Evidence of Absence


This is what is meant when referring to ABSENCE OF EVIDENCE IS NOT EVIDENCE OF ABSENCE.

Rafael Perera

In science, it is difficult to show that something is so – to prove something. Instead, we deal with hypotheses and theories. We gather evidence and compare our hypotheses to the data collected to decide which is more likely.

The basic setup is to have two competing hypotheses, a null and an alternative, and, after a study is completed, decide which one is more likely. We can make mistakes when determining which one is more likely but statistics allow the probability of making a mistake to be quantified.

This setup is used in medical research to compare two treatments.  The typical null hypothesis is: both treatments ARE the same; while the alternative is they are NOT the same. If the data collected is consistent with the null then the only thing we can say is that we cannot reject that the two treatments ARE the same.  However, this does not mean we have collected evidence to support the statement: the two treatments ARE the same.

This seems paradoxical, but it is easily explained by a quick thought experiment. Imagine a very effective treatment that cures 50% of the cases compared to one that is not effective at all. A very small trial, 4 in each arm, identifies two recovered in the very effective arm and none in the not-effective arm.  Although the difference in effect is large, the size of the study prevents us from finding that a difference exists and instead we would say that the results are consistent with the two interventions being the same – the null hypothesis.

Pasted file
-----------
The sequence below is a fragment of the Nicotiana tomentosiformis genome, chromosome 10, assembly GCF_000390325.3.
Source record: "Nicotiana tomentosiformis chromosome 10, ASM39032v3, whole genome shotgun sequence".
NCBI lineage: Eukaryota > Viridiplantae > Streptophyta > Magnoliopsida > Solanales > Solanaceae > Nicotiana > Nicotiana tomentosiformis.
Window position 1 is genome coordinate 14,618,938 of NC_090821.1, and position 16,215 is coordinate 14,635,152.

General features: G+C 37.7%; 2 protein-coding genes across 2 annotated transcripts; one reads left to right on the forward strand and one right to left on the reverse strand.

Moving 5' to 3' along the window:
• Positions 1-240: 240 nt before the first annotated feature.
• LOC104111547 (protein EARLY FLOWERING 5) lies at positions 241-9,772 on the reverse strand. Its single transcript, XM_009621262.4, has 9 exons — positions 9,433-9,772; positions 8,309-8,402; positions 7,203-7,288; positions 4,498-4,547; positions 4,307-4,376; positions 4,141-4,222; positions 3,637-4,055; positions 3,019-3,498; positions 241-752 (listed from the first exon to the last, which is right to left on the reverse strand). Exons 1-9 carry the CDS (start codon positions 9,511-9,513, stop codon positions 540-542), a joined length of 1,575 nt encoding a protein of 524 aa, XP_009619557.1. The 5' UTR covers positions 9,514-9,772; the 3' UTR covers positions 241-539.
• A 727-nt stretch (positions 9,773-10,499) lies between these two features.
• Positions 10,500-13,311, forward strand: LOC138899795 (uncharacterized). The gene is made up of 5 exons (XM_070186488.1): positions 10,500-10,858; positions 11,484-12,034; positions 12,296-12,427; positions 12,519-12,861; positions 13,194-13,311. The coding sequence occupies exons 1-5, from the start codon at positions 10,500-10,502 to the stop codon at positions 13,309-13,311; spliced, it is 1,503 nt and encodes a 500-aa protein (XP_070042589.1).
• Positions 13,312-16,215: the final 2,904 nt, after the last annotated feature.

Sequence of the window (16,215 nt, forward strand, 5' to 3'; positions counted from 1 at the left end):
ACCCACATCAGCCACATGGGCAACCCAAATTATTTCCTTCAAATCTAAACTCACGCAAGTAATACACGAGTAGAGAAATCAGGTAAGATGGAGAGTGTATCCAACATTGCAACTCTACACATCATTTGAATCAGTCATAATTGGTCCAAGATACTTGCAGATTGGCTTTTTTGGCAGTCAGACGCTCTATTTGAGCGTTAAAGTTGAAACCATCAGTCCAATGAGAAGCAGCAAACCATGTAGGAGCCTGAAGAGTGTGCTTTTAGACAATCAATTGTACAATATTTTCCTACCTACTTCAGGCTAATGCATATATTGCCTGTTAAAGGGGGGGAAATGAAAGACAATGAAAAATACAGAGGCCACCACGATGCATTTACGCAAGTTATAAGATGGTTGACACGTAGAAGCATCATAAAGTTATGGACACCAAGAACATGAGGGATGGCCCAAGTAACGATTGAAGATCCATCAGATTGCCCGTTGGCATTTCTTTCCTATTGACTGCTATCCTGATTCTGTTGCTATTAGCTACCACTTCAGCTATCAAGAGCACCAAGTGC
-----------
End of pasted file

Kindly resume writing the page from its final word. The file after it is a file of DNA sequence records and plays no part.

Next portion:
This is what is meant when referring to ABSENCE OF EVIDENCE IS NOT EVIDENCE OF ABSENCE.

There are, however, situations where the primary objective is to gather evidence of no effect, that is, evidence of absence.  This could be because we want to replace one treatment with another.  We might not believe the new treatment to be better clinically, but instead, it might have other advantages. It could be cheaper, produce fewer side effects, require less monitoring, be less invasive, or be straightforward to deliver.  In their pure form, these trials are called EQUIVALENCE TRIALS.

In an Equivalence trial, the null hypothesis is that there is a difference between the two interventions greater than a certain value (delta), while the alternative is that the difference is less than that value.  The selection of delta is critical as it defines the tradeoff we are prepared to make in choosing between treatments.  The size of this delta will determine how much evidence we need to collect to define if there truly is no difference; with more evidence needed as the chosen delta gets smaller.

Because of the size of the delta, equivalence trials sometimes need bigger sample sizes. But I’ll save that explanation for my next blog

Rafael Perera is Professor of Medical Statistics at the Nuffield Dept of Primary Care Health Sciences, University of Oxford, and Associate Editor of the BMJ EBM Evidence-Based Medicine journal. 

Competing interests: none declared





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